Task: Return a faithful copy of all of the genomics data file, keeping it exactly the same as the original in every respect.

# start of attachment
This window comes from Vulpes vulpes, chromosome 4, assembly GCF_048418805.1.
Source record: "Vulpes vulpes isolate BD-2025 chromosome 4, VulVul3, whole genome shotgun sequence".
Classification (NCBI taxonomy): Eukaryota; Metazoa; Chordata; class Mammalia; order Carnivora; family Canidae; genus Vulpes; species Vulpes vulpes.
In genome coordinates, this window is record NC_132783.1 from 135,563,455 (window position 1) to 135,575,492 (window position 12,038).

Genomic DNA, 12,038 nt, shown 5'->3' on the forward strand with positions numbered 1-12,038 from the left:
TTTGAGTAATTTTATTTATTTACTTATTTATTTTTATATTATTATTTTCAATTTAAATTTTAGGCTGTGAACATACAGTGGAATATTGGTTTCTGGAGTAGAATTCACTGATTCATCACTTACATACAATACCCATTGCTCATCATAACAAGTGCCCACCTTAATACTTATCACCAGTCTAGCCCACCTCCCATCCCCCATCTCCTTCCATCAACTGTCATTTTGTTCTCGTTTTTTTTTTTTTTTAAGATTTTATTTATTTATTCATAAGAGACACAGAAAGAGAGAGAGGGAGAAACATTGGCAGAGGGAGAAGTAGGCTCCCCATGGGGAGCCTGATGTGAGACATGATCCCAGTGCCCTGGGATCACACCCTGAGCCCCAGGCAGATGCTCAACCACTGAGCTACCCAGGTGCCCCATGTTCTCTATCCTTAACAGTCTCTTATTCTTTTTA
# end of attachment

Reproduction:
This window comes from Vulpes vulpes, chromosome 4, assembly GCF_048418805.1.
Source record: "Vulpes vulpes isolate BD-2025 chromosome 4, VulVul3, whole genome shotgun sequence".
Classification (NCBI taxonomy): Eukaryota; Metazoa; Chordata; class Mammalia; order Carnivora; family Canidae; genus Vulpes; species Vulpes vulpes.
In genome coordinates, this window is record NC_132783.1 from 135,563,455 (window position 1) to 135,575,492 (window position 12,038).

Genomic DNA, 12,038 nt, shown 5'->3' on the forward strand with positions numbered 1-12,038 from the left:
TTTGAGTAATTTTATTTATTTACTTATTTATTTTTATATTATTATTTTCAATTTAAATTTTAGGCTGTGAACATACAGTGGAATATTGGTTTCTGGAGTAGAATTCACTGATTCATCACTTACATACAATACCCATTGCTCATCATAACAAGTGCCCACCTTAATACTTATCACCAGTCTAGCCCACCTCCCATCCCCCATCTCCTTCCATCAACTGTCATTTTGTTCTCGTTTTTTTTTTTTTTTAAGATTTTATTTATTTATTCATAAGAGACACAGAAAGAGAGAGAGGGAGAAACATTGGCAGAGGGAGAAGTAGGCTCCCCATGGGGAGCCTGATGTGAGACATGATCCCAGTGCCCTGGGATCACACCCTGAGCCCCAGGCAGATGCTCAACCACTGAGCTACCCAGGTGCCCCATGTTCTCTATCCTTAACAGTCTCTTATTCTTTTTA